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The best neighbourhoods in Lisbon

Here is an X-Ray of Lisbon’s main districts, to help guide your trip to the city

Fotografia: Manuel Manso

If you picked Lisbon for your holidays – hey, great choice! – and still don't know what to visit, you've just arrived at the right place. On the list below we show you the best neighbourhoods in Lisbon and the things to do in each one. Enjoy your stay!  

The best neighbourhoods in Lisbon

Chiado

Chiado

The heart of the city. A fancy area, once a gathering point for Lisbon’s major intellectuals and still the hub of its most elegant restaurants, its main theatres and its most luxurious cafes. Next to some significant addresses, such as the world’s oldest bookstore, you will find multinational brand stores, all of them with a cool look.

Ideal for: those who want to discover Lisbon’s prime locations.

Príncipe Real

Príncipe Real

The city’s best known fashion designers have their stores here, and this is also where you will find the most trendy restaurants, the most popular kiosks – it is the ideal place for those who want to see and be seen. Life starts early at both shopping palaces in the neighbourhood, then moves on to lunch or coffee at a view point with one of the city’s best panoramas, and evenings bring drinking (and further shopping).

Ideal for: Those looking for the city’s cool side.

Campo de Ourique

Campo de Ourique

Locals quip that in Campo de Ourique you will only find stroller-pushing young newlyweds or the elderly. There issome truth in that. This is perhaps the most family-oriented part of Lisbon, full of good pastry shops, kids’ clothing stores, fine grocery shops and a bunch of decently-priced restaurants. At the heart of this neighbourhood you will find a garden with a kiosk where you just have to stop for a drink.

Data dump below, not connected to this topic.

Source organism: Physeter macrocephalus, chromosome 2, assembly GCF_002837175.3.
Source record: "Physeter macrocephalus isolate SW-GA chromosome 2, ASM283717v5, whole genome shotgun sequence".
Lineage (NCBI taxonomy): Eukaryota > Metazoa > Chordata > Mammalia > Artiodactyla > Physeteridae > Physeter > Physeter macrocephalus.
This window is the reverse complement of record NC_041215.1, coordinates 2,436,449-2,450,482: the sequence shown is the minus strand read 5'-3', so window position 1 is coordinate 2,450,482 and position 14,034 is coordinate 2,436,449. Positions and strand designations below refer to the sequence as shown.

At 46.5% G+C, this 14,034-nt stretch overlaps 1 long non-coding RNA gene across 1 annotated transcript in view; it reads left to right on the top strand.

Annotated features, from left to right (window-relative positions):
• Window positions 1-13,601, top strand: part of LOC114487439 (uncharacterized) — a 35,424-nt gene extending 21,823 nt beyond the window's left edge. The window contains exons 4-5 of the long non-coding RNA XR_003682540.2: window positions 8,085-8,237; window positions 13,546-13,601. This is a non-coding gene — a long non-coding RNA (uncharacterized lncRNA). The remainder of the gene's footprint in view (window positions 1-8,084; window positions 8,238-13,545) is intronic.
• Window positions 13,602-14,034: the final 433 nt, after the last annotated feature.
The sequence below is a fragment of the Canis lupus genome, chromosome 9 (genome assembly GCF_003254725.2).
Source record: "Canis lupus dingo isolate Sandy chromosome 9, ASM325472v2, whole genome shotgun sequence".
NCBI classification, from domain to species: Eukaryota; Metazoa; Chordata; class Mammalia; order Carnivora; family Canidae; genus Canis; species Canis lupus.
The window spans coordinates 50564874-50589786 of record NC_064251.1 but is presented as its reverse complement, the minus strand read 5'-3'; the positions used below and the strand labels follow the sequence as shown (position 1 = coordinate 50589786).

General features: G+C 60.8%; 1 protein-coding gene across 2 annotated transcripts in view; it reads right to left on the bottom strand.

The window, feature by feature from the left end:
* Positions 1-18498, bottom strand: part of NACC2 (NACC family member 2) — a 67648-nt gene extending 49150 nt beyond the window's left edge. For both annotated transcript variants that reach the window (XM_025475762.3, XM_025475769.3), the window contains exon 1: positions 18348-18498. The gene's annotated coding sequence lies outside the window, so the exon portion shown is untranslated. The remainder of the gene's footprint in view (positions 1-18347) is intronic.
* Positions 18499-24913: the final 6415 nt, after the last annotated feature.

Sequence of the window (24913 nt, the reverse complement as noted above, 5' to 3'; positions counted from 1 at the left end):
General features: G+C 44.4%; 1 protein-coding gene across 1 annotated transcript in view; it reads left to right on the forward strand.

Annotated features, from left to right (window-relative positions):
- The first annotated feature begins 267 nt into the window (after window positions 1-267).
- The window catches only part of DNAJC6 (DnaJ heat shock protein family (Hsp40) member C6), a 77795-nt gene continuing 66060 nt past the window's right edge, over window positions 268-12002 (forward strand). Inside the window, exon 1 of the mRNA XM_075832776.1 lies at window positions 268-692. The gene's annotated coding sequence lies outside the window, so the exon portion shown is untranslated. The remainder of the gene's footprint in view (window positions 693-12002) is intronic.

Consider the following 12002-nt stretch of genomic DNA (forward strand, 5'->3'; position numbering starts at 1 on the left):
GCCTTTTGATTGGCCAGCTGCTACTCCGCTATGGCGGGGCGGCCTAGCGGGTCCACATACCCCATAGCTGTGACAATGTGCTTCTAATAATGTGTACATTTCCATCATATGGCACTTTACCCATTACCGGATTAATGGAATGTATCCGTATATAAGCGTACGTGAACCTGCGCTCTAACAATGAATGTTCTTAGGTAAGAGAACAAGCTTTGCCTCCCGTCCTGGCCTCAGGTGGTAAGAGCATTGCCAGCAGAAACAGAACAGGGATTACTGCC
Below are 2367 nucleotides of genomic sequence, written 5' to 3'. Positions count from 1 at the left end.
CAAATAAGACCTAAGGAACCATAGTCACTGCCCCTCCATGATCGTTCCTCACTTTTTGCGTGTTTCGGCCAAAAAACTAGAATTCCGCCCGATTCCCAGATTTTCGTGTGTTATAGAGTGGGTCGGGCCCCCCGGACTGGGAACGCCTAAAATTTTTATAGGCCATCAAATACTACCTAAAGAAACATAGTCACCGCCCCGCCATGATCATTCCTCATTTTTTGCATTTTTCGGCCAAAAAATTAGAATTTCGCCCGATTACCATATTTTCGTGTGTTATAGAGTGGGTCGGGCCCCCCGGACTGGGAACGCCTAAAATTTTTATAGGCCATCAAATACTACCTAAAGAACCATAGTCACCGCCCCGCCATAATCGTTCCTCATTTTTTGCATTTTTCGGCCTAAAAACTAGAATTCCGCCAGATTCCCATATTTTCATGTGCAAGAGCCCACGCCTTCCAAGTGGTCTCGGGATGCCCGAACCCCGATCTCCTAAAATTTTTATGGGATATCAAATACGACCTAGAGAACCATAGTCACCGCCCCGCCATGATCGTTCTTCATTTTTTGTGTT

Ideal for: People with kids and/or looking for a quiet time.

Baixa

Baixa

Downtown (“Baixa”) is where our visitors usually begin their trip. It is not a bad place to start. Downtown was fully rebuilt after the 1755 earthquake along a pattern of long streets, each devoted to a business (shoemakers, jewellers, saddlers), an era of which only a few traces remain. Watch out for traps, though. What kind of traps? Menus with pictures, waiters vying for your attention, codfish balls with Serra cheese in it.

Ideal for: walking on plain surfaces,mixing tourism and shopping.

Cais do Sodré

Cais do Sodré

No neighbourhood underwent such a transformation in recent years. In past decades, Cais do Sodré was mostly known as something of a red light district, but little remains of that reputation. About four years ago, the neighbourhood began having cool bars, fancy restaurants and pretty stores, and it became a major nightlife hangout.

Ideal for: party people.

Alfama and Sé

Alfama and Sé

Lisbon’s oldest district, where once Arabs, Visigoths and Romans lived. You will find traces of all of them here. The very narrow streets and its tiny houses are permeated by Lisbon traditions – sardines grilling in the open air, fado played in several street corners. But there is also something new, in the guise of a wave of new restaurants, especially in the Sé district, which you should get to know. This is also a good place to buy local crafts.

Ideal for: those seeking history and tradition.

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